Aug 21, 2010
"The reality of what service to choose comes down to what fits with your company culture. Even though the cloud has its own level of security, a private cloud environment may make more sense for the more conservative enterprise" Forrester's James Staten
Private Cloud - Overview and Advantages
A private cloud is a highly virtualized cloud data centre, often located inside your company's firewall. It may also be a private space dedicated to your company within a cloud vendor data centre, designed to handle your compnay's workloads.
What sets a private cloud apart from a commercially-used public cloud is how the hardware is kept and maintained. Typically, the hardware is hosted and maintained on the company's own servers, within their own network infrastructure.
The main advantage one has with a privately-managed cloud is direct control over every aspect of the cloud’s implementation: the hardware, the networking, the operating system and other software used to create the cloud itself; the way security is implemented; even the APIs used (that is, if you’re using an open source system).
- Provides self-service provisioning of hardware and software srouces
- supports specific workloads
- Optimizes the use of computing resources such as servers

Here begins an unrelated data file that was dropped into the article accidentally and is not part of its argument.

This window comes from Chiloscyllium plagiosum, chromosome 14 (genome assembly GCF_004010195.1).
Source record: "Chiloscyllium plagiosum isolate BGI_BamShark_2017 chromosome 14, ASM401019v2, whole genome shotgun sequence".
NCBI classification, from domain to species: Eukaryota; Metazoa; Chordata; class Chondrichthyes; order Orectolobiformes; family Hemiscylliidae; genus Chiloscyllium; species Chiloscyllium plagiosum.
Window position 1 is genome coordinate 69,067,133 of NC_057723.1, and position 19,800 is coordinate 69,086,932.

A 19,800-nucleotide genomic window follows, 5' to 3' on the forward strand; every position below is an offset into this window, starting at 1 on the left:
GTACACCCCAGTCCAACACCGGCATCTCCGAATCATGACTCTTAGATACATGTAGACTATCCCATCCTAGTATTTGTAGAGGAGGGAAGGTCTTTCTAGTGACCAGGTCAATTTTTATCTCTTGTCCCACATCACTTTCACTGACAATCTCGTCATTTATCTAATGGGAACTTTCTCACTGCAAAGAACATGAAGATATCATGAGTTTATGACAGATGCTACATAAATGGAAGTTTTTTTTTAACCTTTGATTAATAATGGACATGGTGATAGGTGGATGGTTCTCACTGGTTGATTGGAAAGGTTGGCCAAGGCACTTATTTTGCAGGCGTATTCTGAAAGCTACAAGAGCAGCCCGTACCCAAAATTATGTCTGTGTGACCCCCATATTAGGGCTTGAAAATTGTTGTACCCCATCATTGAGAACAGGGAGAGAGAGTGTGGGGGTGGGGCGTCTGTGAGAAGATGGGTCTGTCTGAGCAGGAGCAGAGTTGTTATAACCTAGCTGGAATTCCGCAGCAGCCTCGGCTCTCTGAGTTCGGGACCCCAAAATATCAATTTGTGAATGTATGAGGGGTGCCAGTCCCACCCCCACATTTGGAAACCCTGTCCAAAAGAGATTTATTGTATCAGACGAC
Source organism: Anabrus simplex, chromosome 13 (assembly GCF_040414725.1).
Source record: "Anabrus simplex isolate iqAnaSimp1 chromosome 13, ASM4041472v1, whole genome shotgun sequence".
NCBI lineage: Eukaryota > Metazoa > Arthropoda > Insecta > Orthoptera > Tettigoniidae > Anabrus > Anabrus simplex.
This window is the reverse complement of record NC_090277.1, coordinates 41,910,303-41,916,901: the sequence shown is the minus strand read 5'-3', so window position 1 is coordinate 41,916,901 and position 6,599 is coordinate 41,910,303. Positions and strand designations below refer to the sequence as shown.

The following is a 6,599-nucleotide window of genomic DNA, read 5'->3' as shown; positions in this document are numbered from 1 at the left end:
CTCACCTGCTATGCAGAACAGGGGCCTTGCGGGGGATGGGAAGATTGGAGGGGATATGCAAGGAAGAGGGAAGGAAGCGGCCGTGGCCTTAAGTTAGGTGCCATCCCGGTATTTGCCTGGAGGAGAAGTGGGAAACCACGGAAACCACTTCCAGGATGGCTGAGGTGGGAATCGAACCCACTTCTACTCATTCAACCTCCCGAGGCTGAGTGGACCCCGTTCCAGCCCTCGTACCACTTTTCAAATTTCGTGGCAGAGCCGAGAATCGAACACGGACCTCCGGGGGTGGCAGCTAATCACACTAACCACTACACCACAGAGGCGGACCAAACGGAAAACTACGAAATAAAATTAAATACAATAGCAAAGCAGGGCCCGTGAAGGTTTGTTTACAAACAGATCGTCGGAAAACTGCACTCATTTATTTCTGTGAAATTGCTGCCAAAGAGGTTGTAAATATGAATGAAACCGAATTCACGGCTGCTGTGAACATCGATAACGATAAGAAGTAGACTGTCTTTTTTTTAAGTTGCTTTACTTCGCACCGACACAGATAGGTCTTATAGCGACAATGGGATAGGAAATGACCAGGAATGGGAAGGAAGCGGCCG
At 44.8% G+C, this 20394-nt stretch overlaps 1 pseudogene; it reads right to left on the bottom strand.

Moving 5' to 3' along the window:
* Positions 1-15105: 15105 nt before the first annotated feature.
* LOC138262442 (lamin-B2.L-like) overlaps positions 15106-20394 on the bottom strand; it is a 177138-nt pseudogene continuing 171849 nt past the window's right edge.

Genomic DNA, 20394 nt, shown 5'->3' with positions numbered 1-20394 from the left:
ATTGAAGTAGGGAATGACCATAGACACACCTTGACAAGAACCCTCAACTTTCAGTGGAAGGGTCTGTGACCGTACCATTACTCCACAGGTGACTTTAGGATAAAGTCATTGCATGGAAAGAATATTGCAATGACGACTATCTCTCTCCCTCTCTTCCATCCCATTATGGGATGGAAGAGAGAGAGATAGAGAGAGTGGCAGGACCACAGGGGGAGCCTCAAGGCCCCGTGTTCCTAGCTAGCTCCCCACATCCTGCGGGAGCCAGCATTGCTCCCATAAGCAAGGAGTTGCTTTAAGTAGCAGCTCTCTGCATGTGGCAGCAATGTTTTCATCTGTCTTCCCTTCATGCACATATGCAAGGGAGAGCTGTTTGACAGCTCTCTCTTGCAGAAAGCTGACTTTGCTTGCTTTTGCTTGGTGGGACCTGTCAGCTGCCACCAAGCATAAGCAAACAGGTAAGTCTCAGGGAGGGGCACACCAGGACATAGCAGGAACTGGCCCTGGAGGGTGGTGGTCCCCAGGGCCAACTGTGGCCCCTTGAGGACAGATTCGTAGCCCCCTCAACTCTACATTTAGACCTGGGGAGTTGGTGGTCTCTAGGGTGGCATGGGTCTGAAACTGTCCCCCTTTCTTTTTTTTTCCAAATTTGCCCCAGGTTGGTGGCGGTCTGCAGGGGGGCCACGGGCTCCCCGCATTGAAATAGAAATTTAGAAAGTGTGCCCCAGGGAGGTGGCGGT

- provides a well-managed environment
- automates management tasks ans lets you bill business units for services they consume
- allows It to provisiton services and copte capabillity to internal users in a sel-service manner
Another advantage of a private cloud is that it can generally be built from reasonably current commodity hardware. The most stringent requirements, apart from disk space and memory, are processors that support virtualization -- e.g., the Intel VT-x or AMD’s AMD-V extensions.
Most server-grade hardware, and even a fair amount of desktop-grade hardware, sold in the last few years will sport such features. If the hardware is available and isn’t provisioned for anything -- or is being de-provisioned from other things -- it can be put to use as part of a cloud.
A third advantage is locality. A cloud hosted in your own datacenter, or on your own property, is far easier to move data into (and out of) than a cloud hosting elsewhere. If you have the servers on another floor and want to use a 30GB disk image as part of your cloud setup, it’s easy enough to just walk over there and add the disk to the cloud.
A fourth advantage is security -- that is, up to a point. If you are hosting your own cloud infrastructure on a private LAN, with no connections to the outside world, it’s theoretically a good deal easier to secure. Since it’s your network and your boxes, you can exercise that much more discretion over it. That said, this presumes you have good security protocols in place to begin with:
Sounds a lot like a public cloud - a private cloud exhibits the key characteristics of a public cloud, including elasticity, scalabillity and self-service prvovisioning. The major difference is CONTROL over the enviroment. In a private cloud, the customer controls the service management. (a good analogy would be Internet vs. Intranet).
Aug 17, 2010